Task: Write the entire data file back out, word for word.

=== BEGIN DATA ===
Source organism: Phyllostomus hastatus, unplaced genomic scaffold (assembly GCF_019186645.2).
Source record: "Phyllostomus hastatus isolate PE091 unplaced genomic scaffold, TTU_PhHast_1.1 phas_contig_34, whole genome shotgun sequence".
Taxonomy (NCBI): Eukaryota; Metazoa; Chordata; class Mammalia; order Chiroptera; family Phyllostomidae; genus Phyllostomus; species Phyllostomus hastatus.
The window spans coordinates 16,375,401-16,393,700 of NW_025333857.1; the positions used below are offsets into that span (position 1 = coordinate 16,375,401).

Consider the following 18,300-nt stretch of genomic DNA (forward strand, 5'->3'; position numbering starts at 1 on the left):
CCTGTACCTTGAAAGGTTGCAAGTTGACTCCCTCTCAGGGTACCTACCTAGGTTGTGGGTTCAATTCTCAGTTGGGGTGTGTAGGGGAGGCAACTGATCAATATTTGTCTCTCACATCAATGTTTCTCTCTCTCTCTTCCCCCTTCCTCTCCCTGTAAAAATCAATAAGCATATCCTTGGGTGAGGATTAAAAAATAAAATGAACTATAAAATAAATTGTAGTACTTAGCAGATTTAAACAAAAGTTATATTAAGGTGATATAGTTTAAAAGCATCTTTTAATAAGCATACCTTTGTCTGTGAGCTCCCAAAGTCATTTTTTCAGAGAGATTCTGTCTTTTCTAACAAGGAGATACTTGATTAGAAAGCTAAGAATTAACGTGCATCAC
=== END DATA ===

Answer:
Source organism: Phyllostomus hastatus, unplaced genomic scaffold (assembly GCF_019186645.2).
Source record: "Phyllostomus hastatus isolate PE091 unplaced genomic scaffold, TTU_PhHast_1.1 phas_contig_34, whole genome shotgun sequence".
Taxonomy (NCBI): Eukaryota; Metazoa; Chordata; class Mammalia; order Chiroptera; family Phyllostomidae; genus Phyllostomus; species Phyllostomus hastatus.
The window spans coordinates 16,375,401-16,393,700 of NW_025333857.1; the positions used below are offsets into that span (position 1 = coordinate 16,375,401).

Consider the following 18,300-nt stretch of genomic DNA (forward strand, 5'->3'; position numbering starts at 1 on the left):
CCTGTACCTTGAAAGGTTGCAAGTTGACTCCCTCTCAGGGTACCTACCTAGGTTGTGGGTTCAATTCTCAGTTGGGGTGTGTAGGGGAGGCAACTGATCAATATTTGTCTCTCACATCAATGTTTCTCTCTCTCTCTTCCCCCTTCCTCTCCCTGTAAAAATCAATAAGCATATCCTTGGGTGAGGATTAAAAAATAAAATGAACTATAAAATAAATTGTAGTACTTAGCAGATTTAAACAAAAGTTATATTAAGGTGATATAGTTTAAAAGCATCTTTTAATAAGCATACCTTTGTCTGTGAGCTCCCAAAGTCATTTTTTCAGAGAGATTCTGTCTTTTCTAACAAGGAGATACTTGATTAGAAAGCTAAGAATTAACGTGCATCAC